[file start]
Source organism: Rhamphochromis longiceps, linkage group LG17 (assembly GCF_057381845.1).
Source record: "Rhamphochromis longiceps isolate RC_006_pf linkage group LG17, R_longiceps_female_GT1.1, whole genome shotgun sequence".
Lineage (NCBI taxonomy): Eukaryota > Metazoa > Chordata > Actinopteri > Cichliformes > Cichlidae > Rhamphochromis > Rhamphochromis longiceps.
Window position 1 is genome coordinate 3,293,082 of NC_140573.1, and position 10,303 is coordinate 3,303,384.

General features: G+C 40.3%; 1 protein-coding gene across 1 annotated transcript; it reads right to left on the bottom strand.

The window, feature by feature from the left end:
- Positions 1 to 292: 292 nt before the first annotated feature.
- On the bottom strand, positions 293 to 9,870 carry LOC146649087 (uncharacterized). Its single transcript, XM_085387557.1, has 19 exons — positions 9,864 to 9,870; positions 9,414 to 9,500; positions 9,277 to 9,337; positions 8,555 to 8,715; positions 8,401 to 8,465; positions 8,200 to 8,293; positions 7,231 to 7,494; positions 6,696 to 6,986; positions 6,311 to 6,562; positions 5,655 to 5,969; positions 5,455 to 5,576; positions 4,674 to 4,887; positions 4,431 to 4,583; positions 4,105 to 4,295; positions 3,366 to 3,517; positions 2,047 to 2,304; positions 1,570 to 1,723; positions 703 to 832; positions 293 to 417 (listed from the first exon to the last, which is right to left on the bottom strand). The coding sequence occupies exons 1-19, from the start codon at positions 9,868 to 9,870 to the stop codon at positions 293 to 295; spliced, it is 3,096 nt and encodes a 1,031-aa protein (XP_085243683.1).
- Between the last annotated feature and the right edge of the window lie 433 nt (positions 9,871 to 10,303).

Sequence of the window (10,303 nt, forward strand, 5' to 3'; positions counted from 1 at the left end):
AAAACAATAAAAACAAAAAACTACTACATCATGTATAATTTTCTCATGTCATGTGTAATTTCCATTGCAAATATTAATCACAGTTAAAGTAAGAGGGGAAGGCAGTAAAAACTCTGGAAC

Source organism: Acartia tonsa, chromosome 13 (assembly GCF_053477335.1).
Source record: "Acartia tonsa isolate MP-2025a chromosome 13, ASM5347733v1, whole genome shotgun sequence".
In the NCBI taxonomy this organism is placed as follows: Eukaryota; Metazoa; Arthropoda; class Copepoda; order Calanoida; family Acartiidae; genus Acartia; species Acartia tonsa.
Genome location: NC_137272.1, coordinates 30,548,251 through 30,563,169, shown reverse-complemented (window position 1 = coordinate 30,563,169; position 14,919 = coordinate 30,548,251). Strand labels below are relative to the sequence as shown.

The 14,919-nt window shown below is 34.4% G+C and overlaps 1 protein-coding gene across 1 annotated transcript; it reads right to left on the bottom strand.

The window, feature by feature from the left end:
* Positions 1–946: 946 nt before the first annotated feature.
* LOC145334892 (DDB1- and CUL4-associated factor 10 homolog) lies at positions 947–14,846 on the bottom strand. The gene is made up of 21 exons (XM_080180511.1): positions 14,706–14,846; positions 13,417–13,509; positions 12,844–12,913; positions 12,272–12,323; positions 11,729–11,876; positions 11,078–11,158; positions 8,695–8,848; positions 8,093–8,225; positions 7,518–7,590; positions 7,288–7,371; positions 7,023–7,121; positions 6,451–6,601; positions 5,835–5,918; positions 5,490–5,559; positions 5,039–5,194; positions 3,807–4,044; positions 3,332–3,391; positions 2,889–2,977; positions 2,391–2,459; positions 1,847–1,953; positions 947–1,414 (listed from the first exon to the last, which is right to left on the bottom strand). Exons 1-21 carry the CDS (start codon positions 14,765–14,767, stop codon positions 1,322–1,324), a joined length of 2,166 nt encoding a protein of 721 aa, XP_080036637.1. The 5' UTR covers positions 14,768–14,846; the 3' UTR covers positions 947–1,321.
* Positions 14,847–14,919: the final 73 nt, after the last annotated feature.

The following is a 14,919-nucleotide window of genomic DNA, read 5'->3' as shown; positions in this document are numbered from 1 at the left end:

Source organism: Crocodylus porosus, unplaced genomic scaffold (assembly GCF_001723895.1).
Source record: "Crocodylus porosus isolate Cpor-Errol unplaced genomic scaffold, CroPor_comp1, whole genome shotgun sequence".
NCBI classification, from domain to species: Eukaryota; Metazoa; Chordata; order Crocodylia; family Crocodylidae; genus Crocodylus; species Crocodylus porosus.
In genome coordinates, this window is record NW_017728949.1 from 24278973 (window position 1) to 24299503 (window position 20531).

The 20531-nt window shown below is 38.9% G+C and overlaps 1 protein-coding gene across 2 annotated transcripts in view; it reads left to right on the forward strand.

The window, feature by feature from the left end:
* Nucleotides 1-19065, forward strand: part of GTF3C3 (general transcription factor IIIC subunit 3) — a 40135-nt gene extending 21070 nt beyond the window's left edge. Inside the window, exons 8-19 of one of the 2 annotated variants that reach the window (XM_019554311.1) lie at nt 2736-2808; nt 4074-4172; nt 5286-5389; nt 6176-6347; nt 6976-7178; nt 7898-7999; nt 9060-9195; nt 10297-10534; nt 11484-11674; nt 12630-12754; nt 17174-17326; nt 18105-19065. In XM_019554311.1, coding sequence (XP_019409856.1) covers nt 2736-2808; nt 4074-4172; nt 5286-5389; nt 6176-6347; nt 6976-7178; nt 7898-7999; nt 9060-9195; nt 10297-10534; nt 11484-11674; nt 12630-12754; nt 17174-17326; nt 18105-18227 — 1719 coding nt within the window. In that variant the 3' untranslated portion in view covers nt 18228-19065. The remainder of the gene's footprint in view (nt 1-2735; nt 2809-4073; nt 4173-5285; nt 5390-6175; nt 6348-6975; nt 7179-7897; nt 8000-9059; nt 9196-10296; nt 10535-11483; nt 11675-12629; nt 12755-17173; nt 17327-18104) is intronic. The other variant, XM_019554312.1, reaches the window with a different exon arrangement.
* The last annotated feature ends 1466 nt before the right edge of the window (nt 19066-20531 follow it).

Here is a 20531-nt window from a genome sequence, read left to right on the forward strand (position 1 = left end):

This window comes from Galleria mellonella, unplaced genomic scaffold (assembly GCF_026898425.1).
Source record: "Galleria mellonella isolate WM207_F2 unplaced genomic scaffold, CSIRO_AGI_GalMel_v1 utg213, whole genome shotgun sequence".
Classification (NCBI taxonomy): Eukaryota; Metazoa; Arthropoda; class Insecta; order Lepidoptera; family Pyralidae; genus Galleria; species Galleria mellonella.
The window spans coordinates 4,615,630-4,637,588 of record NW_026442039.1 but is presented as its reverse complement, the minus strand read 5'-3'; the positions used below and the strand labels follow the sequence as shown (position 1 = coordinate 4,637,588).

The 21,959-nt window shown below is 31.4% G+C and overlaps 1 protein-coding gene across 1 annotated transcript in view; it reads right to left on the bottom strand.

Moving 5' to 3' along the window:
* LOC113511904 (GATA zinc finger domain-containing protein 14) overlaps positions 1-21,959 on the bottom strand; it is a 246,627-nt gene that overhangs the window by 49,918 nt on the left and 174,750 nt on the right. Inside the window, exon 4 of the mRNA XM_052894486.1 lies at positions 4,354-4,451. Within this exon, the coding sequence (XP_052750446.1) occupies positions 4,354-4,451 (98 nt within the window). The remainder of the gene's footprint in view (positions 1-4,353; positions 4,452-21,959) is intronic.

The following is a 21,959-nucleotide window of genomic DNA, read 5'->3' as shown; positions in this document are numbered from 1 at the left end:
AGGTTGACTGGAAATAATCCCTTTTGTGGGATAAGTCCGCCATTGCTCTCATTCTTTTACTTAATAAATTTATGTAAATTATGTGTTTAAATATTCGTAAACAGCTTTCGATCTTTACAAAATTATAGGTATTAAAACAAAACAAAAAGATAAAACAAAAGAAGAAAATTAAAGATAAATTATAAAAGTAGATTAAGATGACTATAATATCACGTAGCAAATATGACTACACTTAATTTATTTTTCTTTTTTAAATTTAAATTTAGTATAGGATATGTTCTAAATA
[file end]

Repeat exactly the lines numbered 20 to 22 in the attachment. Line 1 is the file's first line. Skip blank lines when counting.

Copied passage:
* Positions 14,847–14,919: the final 73 nt, after the last annotated feature.

The following is a 14,919-nucleotide window of genomic DNA, read 5'->3' as shown; positions in this document are numbered from 1 at the left end:

Source organism: Crocodylus porosus, unplaced genomic scaffold (assembly GCF_001723895.1).